If you are lucky, you can find a fan in the junkyard with the correct belt-routing sticker for the Jeep already on there. I was obviously one lucky dog. (c’mon Woody, this was a joke! Stop looking! )
Note that the fan is mounted upside down. (not that it really matters for fan performance!) This is done to clear the power steering box on the bottom drivers side of the radiator. The center of the E-fan is off-set a few inches from the center of the shroud.
Great write up! Ilya has been talking about doing it - wait till he sees your post.
I want to do it too! Maybe if I help Ilya - he'll help me. Jason and I are gonna swap out my radiator soon - would be a good time!
'95 ZJ Ltd. White 4.0L
TW DC DS; ARB Bull Bar, F&R Air Lockers; Superior Axles; Warn Winch; 4.56 gears; ACOS, Addco F&R Sw Bar, JKS Discos, Rr Track Bar & Nerfs, 249>242 Swap, Stillen rotors+Kolak pads, 3 pc. Armor, RE 4.5 Kit + 2.5"BB, Adj. UCAs&LCAs, OME SS, Bilstein 5150s, 15x8 AR Diamond Backs, 33 Truxus MTs, K&N FIPK, RE 62mm TB, Perf. Distr. 4.0L Kit, Exhaust: 2.5" Kolak exhaust FM 70: Optima Yellow, Mean Grn Alt., PIAA 520s, 540s, Kevins Rack, & TB Conversion
The 5.9L uses an electic fan instead of mechanical, correct? Did you notice any power increase with the E-fan? Besides the potential power increase and ability to turn the fan on/off/high/low are there any other benefits?
Blaine, since the lead to the switch is tapped into the blue wire, the fan can / will only operate when the key is in the "Run" position, regardless of switch position. When the switch is off, it will not run at all. I had it wired up manually (I just had the wires going through the hood and the driver door) for a little bit just so I could driver her around, had to take another trip to Napa. Just from that I decided I would probably forget to turn it on or off right away so I spent the extra 20 minutes to wire it this way, I think it was the better choice. Now I don't have to worry about it.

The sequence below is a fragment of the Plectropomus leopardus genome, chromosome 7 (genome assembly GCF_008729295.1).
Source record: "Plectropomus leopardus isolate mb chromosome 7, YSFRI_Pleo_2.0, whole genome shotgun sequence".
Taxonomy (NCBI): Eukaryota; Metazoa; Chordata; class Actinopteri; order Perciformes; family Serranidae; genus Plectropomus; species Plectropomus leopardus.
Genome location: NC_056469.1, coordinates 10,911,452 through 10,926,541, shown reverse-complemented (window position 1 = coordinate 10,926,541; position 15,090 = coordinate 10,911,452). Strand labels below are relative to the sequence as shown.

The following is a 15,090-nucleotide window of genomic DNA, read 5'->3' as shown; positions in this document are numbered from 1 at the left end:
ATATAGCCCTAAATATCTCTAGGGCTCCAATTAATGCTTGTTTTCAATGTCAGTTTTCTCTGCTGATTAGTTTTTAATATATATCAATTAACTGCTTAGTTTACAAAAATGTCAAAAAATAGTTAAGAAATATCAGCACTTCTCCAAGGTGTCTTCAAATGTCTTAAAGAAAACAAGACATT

Woody, they are about $18 a fan here, a $1 to get in the yard, maybe $25 of wire, relays connectors, and switches.
Grease, yup that is the Ford Starter Motor relay, plenty of beef to take on the initial draw, I've run it on high to make sure it works, but it works perfect on low... but it is still winter here
ZJ, I did not use a temp switch, but you can easily. Ilya gave me a sweet diagram of wiring a fan with an adjustable temperature switch, but that just wasn't in the cards for now. As far as before and after, well I have only driven for maybe 60 miles and it was around 38* out, most of it was on the highway. The real test will be slow crawling over the rocks in MOAB this summer. Just on low speed and testing it in the garage, it cools it off very quickly.
Phil, swaping out your radiator will be a perfect time to do this! I talked with Ilya through PM's and he have me some info on wiring it with a temp switch and such.
Ryan, yep, the 5.9's use an e-fan as well. As far as power increase, that would be tough to say. I just did a full tune up, I fixed the leaking plenum gasket (which lowers performance) , and I hadn't driven anything larger than a 4.0 XJ for two weeks. Sure she seemed to be more perky and responsive than normal, but I can't honestly tell you that was from the fan. Another benifit is that the fan had great cooling ability at slow speeds. Think wheeling here; your creeping over obsticals all day, sometimes giving some good pedal and letting off as soon as you make it over/through. The mechanical clutch fan operates off the belt speed. When going slow you are not moving that fan very fast nor moving much air through the radiator. True you can rev the engine to get the fan speed up and cool down a little, the e-fan just does it easier and constant... and you can turn it off if you want for water or anyother reason. Even with my crappy stock alternator, low does not suck it too much. High on the other hand gives it a hard time at idle.